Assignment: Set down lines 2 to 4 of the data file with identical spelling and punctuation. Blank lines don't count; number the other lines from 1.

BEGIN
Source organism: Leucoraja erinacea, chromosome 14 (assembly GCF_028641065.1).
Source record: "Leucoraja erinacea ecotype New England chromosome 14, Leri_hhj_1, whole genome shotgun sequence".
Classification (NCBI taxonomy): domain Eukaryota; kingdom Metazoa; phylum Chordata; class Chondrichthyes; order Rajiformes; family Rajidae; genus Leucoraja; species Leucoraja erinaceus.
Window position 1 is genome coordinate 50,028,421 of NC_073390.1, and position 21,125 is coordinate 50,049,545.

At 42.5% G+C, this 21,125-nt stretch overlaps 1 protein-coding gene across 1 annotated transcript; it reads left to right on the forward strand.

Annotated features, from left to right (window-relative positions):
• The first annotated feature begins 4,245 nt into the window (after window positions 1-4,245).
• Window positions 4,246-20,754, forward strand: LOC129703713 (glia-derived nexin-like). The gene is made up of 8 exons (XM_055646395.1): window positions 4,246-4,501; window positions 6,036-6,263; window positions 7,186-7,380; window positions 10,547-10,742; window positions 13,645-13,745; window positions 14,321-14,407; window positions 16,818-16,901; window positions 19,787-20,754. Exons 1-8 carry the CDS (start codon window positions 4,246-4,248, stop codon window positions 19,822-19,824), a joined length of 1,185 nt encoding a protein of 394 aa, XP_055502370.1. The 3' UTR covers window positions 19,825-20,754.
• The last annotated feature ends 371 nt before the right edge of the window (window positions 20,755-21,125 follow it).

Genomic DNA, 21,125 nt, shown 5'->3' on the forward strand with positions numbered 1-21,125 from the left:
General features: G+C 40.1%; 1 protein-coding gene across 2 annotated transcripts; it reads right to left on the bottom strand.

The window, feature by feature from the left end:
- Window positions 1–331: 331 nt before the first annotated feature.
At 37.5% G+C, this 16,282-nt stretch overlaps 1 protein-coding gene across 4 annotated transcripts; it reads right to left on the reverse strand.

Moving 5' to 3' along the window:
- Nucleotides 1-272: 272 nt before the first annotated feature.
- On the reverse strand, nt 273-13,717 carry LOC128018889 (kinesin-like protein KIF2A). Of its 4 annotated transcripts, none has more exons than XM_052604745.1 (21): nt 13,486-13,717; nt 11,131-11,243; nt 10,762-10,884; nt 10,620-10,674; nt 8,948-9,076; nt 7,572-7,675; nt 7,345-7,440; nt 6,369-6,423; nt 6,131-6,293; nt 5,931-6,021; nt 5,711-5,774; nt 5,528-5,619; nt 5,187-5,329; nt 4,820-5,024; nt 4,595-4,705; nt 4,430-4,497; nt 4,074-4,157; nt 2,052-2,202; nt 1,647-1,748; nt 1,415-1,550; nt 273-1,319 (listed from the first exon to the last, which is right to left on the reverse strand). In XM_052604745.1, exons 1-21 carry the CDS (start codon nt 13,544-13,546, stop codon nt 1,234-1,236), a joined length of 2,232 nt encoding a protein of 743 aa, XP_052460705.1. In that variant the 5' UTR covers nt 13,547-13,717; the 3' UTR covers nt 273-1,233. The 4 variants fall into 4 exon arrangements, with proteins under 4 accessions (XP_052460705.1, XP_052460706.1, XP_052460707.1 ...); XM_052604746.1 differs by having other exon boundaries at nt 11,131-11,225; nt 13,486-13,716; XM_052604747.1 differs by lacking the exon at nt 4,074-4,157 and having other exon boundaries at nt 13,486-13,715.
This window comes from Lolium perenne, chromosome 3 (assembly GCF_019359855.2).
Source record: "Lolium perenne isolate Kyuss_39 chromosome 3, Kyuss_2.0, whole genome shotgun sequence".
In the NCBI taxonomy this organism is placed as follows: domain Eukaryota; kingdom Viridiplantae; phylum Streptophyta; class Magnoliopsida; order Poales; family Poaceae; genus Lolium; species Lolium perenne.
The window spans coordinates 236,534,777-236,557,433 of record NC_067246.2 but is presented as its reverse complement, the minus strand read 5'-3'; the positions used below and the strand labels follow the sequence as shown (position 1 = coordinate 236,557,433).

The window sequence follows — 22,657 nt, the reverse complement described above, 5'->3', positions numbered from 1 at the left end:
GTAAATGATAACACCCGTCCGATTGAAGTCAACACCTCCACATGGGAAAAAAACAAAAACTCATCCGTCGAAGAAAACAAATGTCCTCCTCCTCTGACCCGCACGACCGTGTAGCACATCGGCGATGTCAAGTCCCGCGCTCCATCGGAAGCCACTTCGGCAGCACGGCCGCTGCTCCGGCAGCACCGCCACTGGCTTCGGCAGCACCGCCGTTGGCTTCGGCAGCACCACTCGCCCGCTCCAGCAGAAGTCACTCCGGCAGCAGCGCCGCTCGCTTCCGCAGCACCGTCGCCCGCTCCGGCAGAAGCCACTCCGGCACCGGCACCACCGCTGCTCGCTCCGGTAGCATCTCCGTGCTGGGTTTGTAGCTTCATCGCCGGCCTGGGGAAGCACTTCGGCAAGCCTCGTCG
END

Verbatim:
Source record: "Leucoraja erinacea ecotype New England chromosome 14, Leri_hhj_1, whole genome shotgun sequence".
Classification (NCBI taxonomy): domain Eukaryota; kingdom Metazoa; phylum Chordata; class Chondrichthyes; order Rajiformes; family Rajidae; genus Leucoraja; species Leucoraja erinaceus.
Window position 1 is genome coordinate 50,028,421 of NC_073390.1, and position 21,125 is coordinate 50,049,545.